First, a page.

Investing In Geothermal Heating And Cooling: Sustainable Solutions For Las Vegas – What is a geothermal heat pump? Geothermal heat pumps are heating and cooling systems that use the ground as an energy source. Geothermal heat pumps got their name because “geo” means “earth” and “thermal” means “heat”. Geothermal heat pumps are also called ground source heat pump, GeoExchange, ground coupled water source heat pumps which are considered to be highly efficient renewable energy technology. They are used for water heating, space heating and cooling. Benefits of Geothermal Heat Pump Systems The benefits of geothermal heat pump systems include: Lower operating costs than other systems. Unlike any conventional heating and cooling system, your geothermal heat pump will save you 30-60 percent on heating and 20-50 percent on cooling. Uses clean, renewable energy (solar). There is no combustion anywhere in a geothermal heat pump, so there is no emission of carbon dioxide, carbon monoxide or even other greenhouse gases. Can be installed in retrofit situations and new builds. However, retrofit situations are more expensive. It is quieter than other cooling systems. No compressor or fan for very noisy outdoors. The indoor unit is silent and you won’t even know it’s on. Low maintenance and long life. The system requires minimal maintenance as it has only limited moving parts and is protected from external elements. Internal components usually last about 25 years, and for the ground loop more than 50 years. Types of Geothermal Heat Pump Systems Below are some types of geothermal heat pump systems. Closed Loop Systems Closed loop systems are the most common and use underground pipes filled with a heat transfer fluid. Most closed-loop geothermal heat pumps buried in the ground or submerged in water circulate an antifreeze solution through a closed circuit. The heat is transferred between the coolant in the heat pump and the antifreeze solution in the closed circuit through a heat exchanger. Direct exchange is a closed loop system that does not use a heat exchanger. Instead, it pumps the refrigerant through a copper tube buried in the ground in a vertical or horizontal configuration. Horizontal Installation of a horizontal system costs less and is generally used when a large plot of land is available. It can be installed as deep as six feet into the ground. Some of the more common plans use either two pipes, one buried six feet and the other four feet, or two pipes placed side by side in a two-foot-wide trench five feet high in the ground. Vertical A vertical system requires more excavation, but can be installed where space is limited, such as schools or large commercial buildings. A vertical system is also advisable for soils too shallow for trenching, thus minimizing disturbance to existing landscaping. For the vertical system, holes are spaced approximately 20 feet apart and are between 100 and 400 feet deep. Pond-Lake A pond or lake system uses a submerged loop. To protect the pipes from freezing, the water should be at least 20 feet deep and the bottom of the loop should be about 20 feet below the surface of the pond or lake. A water source that meets the minimum volume, quality, and depth requirements is where the coil should be placed. Open-loop systems Open-loop systems are most often used in areas with abundant groundwater. A well or surface casing is used as a heat exchange fluid that circulates directly through a geothermal heat pump system. Water is pumped from the well and passes through a heat pump system before being returned to the same aquifer through the discharge well. Hybrid systems Hybrid systems use different geothermal resources or a combination of geothermal resources with open air. Hybrid approaches are particularly effective when cooling needs are significantly greater than heating needs. The most common combination is a geothermal heat pump with an absorption chiller. An absorption chiller uses a heat source to drive the cooling process instead of using electricity like conventional vapor-compression chillers. Another option is solar panels that can be used with geothermal heat pump systems that provide both heating and cooling for the building. Geothermal heat pump installation Geothermal heat pump installers must be experienced and certified. Proper installation of pipelines requires special technical knowledge and equipment. The process of installing a geothermal heat pump system is similar to that of a conventional HVAC system. The main difference is the loop area, which can be installed in different ways depending on the type of system. Using and Maintaining Geothermal Heat Pumps Proper maintenance is key to keeping your heat pump running efficiently. In return, a well-maintained heat pump reduces your energy costs and increases the life of the heat pump. The most basic maintenance tasks are keeping the loop area clean and free of debris and checking the internal air regulator regularly. Also, run the system on the “auto” fan setting on the thermostat and consider installing a multi-stage programmable thermostat suitable for the heat pump. So it’s best to have your heat pump professionally serviced at least every year. Here’s what a technician can do: Advantages of Geothermal Heat Pumps The most important advantage of a geothermal heat pump system is: Although they are quite expensive to install, they are less cost effective than conventional systems. The cost of a geothermal heat pump ranges from $2,500 per ton, so the average three-ton installation would be $7,500, compared to $4,000 for traditional air conditioners. However, these systems can save energy by 40-70 percent annually. Compared to traditional air conditioning systems, they are more durable and have a lifespan of about 50 years. They don’t necessarily require maintenance or minor repairs, but they are usually guaranteed to last 25 to 50 years. They are not noisy. These systems do not have combustion and greenhouse gas emissions are reduced, making them environmentally friendly. Thus, they reduce the emission of gases by the amount of 750 trees reduced. Since all systems are underground and the pipes are buried, they do not cause aesthetic degradation to the exterior of the houses. They were used to cool or heat water with the use of de-superheaters. It is also used for underfloor heating or used as a solar floor covering. They use ducts to retain moisture and maintain a comfortable temperature throughout the year. Key Takeaways A geothermal heat pump is a type of heating and cooling system that uses the constant temperature of the ground to provide cooling, heating and hot water to a home or office building. There are four main types of geothermal heat pump systems: closed loop, horizontal, vertical, and pond/lake. The process of installing a geothermal heat pump system is similar to that of a conventional HVAC system. Proper operation and maintenance of a geothermal heat pump system is critical to its efficiency and longevity. Advantages of geothermal heat pumps include lower energy costs, increased comfort levels, longer equipment life and reduced maintenance requirements. Frequently Asked Questions 1. What is a geothermal heat pump? Geothermal heat pump, also called ground source heat pump, GeoExchange, ground coupled water source heat pump, which is considered to be an extremely efficient renewable energy technology. Water is used for heating, room heating and cooling. It also aims to transfer existing heat in your home from the ground. 2. How do geothermal systems work? A geothermal system consists of a heat pump, an underground loop system and a heater. Heat is transferred from the ground to the building in winter and from the building to the ground in summer by means of a heat pump. 3. What are the advantages of geothermal systems? Advantages of geothermal heat pump systems include lower energy costs, increased comfort levels, longer equipment life and reduced maintenance requirements. 4. Do geothermal heat pumps use electricity? Absolutely, yes. In the event of a power outage, they will not function unless there is a backup generator or battery storage system. 5. How long do geothermal heat pumps work? Typically, geothermal heat lasts 20-25 years.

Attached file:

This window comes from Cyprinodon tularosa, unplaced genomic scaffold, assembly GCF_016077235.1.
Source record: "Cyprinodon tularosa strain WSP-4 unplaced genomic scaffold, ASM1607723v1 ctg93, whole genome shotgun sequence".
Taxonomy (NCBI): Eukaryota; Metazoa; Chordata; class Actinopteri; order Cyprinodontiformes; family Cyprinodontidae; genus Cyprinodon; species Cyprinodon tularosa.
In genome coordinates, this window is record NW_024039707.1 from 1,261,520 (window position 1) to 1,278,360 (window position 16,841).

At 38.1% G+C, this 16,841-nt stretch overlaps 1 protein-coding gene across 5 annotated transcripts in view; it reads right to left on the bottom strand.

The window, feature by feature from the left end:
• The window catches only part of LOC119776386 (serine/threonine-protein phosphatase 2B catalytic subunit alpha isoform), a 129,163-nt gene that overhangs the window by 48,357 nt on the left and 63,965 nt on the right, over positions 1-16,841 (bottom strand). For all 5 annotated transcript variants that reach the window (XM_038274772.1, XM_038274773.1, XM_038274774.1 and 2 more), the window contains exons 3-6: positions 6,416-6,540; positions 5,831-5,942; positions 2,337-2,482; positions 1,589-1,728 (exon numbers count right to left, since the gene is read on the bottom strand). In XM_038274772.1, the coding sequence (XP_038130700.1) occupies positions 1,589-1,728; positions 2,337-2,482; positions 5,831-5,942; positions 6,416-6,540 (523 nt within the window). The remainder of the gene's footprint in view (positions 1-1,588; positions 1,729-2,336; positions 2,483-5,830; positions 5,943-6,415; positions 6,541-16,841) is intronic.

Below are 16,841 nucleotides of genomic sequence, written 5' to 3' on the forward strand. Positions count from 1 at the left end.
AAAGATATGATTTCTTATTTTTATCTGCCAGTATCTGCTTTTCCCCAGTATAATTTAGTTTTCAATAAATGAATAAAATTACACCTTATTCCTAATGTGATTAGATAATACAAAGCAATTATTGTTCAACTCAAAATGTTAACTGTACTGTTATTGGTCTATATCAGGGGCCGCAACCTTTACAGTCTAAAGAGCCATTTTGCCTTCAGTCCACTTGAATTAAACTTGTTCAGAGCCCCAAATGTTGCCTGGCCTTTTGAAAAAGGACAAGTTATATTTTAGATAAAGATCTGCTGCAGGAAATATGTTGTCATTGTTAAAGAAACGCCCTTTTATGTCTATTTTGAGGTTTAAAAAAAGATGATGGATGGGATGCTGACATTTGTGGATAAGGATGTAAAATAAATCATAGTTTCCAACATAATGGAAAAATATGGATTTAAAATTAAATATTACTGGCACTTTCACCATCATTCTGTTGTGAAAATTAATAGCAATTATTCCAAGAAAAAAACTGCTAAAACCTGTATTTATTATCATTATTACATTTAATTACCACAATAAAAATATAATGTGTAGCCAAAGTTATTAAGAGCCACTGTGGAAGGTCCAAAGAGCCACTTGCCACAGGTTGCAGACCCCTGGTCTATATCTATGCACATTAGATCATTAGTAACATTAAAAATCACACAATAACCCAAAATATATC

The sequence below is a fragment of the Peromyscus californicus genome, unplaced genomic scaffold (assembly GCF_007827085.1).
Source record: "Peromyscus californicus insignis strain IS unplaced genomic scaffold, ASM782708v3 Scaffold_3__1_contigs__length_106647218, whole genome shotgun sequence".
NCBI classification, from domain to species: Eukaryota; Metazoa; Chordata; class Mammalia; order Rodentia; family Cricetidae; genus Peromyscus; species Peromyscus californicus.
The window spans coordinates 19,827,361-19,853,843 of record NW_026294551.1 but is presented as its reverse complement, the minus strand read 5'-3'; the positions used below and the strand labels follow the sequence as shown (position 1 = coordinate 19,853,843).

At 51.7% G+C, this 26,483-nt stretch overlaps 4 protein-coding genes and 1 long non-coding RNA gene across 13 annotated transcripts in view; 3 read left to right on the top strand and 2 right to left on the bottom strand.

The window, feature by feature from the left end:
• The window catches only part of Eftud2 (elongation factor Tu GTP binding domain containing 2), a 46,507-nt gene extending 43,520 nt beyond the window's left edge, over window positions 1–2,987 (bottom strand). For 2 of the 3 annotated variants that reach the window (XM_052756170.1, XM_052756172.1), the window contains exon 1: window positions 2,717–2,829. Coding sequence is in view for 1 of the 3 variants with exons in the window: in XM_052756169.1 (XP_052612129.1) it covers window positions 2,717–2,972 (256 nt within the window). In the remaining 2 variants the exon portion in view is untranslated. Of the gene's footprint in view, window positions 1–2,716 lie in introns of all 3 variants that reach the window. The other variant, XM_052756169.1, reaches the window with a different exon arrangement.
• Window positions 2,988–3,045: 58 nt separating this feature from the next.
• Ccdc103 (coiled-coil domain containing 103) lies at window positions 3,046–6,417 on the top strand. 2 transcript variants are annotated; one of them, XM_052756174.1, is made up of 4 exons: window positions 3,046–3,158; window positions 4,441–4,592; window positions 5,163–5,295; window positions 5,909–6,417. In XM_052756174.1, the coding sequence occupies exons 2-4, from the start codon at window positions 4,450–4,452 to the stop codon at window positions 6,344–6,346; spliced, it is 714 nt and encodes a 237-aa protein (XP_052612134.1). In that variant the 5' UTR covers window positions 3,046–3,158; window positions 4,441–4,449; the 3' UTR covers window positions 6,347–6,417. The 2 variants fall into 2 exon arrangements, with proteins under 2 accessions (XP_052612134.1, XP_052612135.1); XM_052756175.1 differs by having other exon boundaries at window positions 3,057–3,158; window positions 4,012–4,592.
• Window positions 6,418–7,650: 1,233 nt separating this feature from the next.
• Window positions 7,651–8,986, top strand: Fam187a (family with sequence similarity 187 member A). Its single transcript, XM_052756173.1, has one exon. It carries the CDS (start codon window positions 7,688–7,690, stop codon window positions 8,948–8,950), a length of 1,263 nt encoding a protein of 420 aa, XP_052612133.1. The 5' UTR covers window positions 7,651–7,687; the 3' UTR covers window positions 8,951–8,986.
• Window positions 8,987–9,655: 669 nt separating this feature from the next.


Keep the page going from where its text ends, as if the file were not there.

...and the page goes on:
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Investing In Geothermal Heating And Cooling: Sustainable Solutions For Las Vegas

Investing In Geothermal Heating And Cooling: Sustainable Solutions For Las Vegas